In 1941 fellow physicians from Caswell and surrounding North Carolina and Virginia counties gathered in Yanceyville to honor Dr. Malloy. Dr. Julian M. Robinson, eminent Danville doctor, who had known Dr. Malloy longer than any other person present made the following observations:

For a man to have come into this county miles from any medical center, with necessarily limited facilities, and to have set up his workshop and to have done his work so well that truly a beaten path has been made to his door, is an accomplishment of which any man should be proud.

Dr. Houston L. Gwynn, Dr. Malloy's medical practice partner, provided the following:

No man can truly measure the great heart of the man and properly judge the skill of him as a physician but one like I who have watched that tender heart moved to tears and seen that skill reach its loftiest endeavors around bedsides when death hovered near and human agencies seemed unavailing.

Yanceyville businessman and writer Tom Henderson had known Dr. Malloy for over four decades when he provided the following:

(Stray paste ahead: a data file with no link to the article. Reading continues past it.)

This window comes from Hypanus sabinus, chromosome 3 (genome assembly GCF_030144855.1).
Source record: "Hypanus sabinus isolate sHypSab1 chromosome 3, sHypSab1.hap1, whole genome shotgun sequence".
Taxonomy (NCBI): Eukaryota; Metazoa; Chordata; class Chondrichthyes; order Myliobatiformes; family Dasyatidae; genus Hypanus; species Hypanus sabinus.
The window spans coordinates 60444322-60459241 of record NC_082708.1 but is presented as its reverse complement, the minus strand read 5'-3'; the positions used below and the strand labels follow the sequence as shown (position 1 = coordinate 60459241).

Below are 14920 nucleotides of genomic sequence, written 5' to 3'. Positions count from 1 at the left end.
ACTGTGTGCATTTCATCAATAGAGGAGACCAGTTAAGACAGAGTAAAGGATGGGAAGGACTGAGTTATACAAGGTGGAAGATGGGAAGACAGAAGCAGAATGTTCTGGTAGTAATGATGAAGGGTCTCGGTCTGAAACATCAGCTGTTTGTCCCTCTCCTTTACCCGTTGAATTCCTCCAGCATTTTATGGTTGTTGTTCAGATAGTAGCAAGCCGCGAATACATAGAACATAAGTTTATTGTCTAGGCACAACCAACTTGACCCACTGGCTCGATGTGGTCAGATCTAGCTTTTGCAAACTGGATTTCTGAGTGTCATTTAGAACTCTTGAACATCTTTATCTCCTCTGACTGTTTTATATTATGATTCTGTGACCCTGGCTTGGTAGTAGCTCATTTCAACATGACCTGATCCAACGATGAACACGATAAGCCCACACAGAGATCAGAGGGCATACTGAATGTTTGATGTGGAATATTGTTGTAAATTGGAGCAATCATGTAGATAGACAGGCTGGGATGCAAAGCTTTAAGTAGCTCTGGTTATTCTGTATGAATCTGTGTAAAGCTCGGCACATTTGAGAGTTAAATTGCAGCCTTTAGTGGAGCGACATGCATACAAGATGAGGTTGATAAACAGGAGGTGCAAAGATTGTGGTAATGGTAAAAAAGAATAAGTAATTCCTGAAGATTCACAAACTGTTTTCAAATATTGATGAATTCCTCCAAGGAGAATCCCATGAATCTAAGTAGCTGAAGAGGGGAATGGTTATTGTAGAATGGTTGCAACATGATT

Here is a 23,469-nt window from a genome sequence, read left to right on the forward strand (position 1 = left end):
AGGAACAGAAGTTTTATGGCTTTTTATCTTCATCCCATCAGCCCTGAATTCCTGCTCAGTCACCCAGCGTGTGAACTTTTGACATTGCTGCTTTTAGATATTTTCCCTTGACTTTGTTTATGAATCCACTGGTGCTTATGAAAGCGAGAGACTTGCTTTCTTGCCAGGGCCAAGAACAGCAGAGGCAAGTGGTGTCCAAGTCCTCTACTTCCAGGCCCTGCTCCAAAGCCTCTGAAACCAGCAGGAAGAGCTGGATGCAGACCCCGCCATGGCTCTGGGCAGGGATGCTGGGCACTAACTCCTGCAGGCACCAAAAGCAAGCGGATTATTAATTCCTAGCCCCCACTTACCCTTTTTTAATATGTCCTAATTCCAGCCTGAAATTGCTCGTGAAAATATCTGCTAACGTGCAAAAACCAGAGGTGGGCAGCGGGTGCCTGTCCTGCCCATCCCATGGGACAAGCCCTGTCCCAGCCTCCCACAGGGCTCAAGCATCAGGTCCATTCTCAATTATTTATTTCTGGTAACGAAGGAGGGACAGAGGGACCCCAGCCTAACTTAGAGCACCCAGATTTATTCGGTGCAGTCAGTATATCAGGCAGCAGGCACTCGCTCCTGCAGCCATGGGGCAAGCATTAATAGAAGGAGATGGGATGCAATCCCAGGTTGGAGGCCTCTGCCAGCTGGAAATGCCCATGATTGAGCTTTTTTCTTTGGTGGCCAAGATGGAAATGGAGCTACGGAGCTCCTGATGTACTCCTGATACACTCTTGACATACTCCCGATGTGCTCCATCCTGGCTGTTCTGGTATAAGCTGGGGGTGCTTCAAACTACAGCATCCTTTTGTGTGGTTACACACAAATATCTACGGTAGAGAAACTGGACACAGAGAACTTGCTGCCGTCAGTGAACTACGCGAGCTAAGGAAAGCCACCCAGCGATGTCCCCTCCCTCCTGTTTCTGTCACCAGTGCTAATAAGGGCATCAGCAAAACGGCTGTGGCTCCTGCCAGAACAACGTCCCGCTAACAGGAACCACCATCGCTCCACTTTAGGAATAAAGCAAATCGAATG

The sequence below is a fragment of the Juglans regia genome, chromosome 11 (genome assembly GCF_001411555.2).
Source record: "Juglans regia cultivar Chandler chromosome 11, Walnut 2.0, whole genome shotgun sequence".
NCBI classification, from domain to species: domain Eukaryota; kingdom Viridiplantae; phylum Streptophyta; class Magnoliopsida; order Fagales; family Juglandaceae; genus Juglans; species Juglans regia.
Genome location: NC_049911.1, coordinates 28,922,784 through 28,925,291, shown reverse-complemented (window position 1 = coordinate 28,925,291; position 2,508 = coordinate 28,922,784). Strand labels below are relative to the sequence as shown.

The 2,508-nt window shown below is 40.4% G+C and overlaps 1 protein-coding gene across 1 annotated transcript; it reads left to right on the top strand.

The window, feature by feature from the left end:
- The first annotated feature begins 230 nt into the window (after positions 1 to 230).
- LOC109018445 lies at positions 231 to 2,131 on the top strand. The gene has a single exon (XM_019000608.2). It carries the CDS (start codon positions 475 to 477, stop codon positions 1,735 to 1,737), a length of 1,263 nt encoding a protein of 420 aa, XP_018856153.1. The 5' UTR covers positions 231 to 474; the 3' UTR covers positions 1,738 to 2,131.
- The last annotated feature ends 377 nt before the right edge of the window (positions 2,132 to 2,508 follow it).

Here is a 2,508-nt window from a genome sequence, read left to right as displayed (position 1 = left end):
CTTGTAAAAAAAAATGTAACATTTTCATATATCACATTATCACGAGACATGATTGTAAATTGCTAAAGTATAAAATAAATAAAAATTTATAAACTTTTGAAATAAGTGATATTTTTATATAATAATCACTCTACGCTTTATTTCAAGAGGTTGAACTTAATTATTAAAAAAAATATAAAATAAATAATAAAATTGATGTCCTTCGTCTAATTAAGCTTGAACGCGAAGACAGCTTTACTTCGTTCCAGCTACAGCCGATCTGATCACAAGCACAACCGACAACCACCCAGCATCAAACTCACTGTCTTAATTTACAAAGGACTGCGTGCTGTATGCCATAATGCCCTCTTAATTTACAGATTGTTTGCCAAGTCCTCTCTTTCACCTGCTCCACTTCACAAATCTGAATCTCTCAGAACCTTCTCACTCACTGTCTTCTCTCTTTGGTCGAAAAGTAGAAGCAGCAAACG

. . . . The friendship stretches back over a period of nearly 45 years, to that time when the writer of this, as the publisher of a little sheet and the youngest editor in the United States of a weekly newspaper regularly entered in the mails, announced his arrival in Yanceyville, to fling his professional shingle to the breezes. Much water has passed over the dam in the interim, but I have known and loved him through the long years as he has ministered to my afflictions and the ills of my loved ones, brought my babies into the world, held my hand in his and mingled his tears with mine around the bedside of death in my home, and otherwise blessed my life with his warm and genial friendship.